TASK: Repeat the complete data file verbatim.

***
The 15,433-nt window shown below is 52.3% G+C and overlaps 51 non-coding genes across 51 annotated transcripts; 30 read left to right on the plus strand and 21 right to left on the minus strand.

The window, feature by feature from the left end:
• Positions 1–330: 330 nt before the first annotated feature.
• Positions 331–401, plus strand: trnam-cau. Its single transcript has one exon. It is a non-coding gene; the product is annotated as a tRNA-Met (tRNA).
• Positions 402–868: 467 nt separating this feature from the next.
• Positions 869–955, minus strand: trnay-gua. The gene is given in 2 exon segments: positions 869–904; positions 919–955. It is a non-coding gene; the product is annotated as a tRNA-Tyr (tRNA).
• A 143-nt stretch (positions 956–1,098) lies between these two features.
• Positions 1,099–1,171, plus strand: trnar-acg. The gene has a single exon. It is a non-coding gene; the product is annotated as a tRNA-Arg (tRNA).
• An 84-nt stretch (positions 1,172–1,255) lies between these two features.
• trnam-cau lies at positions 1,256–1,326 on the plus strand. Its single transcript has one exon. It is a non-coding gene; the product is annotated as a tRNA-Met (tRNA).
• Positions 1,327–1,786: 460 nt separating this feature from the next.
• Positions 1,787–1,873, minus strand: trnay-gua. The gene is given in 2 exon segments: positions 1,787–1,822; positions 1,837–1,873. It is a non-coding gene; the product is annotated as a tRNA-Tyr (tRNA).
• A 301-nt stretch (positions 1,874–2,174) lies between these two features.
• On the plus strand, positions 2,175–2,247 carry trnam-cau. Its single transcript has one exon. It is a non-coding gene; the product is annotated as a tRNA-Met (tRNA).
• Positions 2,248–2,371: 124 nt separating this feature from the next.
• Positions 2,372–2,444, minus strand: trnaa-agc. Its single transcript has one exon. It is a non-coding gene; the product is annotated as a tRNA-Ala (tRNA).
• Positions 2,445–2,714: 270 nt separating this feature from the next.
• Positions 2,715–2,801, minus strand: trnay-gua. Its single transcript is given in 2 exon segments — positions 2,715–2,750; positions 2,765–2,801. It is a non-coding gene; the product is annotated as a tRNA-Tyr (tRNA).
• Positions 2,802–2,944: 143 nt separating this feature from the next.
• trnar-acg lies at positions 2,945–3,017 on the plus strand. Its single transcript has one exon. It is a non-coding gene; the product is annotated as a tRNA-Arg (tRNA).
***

The 15,433-nt window shown below is 52.3% G+C and overlaps 51 non-coding genes across 51 annotated transcripts; 30 read left to right on the plus strand and 21 right to left on the minus strand.

The window, feature by feature from the left end:
• Positions 1–330: 330 nt before the first annotated feature.
• Positions 331–401, plus strand: trnam-cau. Its single transcript has one exon. It is a non-coding gene; the product is annotated as a tRNA-Met (tRNA).
• Positions 402–868: 467 nt separating this feature from the next.
• Positions 869–955, minus strand: trnay-gua. The gene is given in 2 exon segments: positions 869–904; positions 919–955. It is a non-coding gene; the product is annotated as a tRNA-Tyr (tRNA).
• A 143-nt stretch (positions 956–1,098) lies between these two features.
• Positions 1,099–1,171, plus strand: trnar-acg. The gene has a single exon. It is a non-coding gene; the product is annotated as a tRNA-Arg (tRNA).
• An 84-nt stretch (positions 1,172–1,255) lies between these two features.
• trnam-cau lies at positions 1,256–1,326 on the plus strand. Its single transcript has one exon. It is a non-coding gene; the product is annotated as a tRNA-Met (tRNA).
• Positions 1,327–1,786: 460 nt separating this feature from the next.
• Positions 1,787–1,873, minus strand: trnay-gua. The gene is given in 2 exon segments: positions 1,787–1,822; positions 1,837–1,873. It is a non-coding gene; the product is annotated as a tRNA-Tyr (tRNA).
• A 301-nt stretch (positions 1,874–2,174) lies between these two features.
• On the plus strand, positions 2,175–2,247 carry trnam-cau. Its single transcript has one exon. It is a non-coding gene; the product is annotated as a tRNA-Met (tRNA).
• Positions 2,248–2,371: 124 nt separating this feature from the next.
• Positions 2,372–2,444, minus strand: trnaa-agc. Its single transcript has one exon. It is a non-coding gene; the product is annotated as a tRNA-Ala (tRNA).
• Positions 2,445–2,714: 270 nt separating this feature from the next.
• Positions 2,715–2,801, minus strand: trnay-gua. Its single transcript is given in 2 exon segments — positions 2,715–2,750; positions 2,765–2,801. It is a non-coding gene; the product is annotated as a tRNA-Tyr (tRNA).
• Positions 2,802–2,944: 143 nt separating this feature from the next.
• trnar-acg lies at positions 2,945–3,017 on the plus strand. Its single transcript has one exon. It is a non-coding gene; the product is annotated as a tRNA-Arg (tRNA).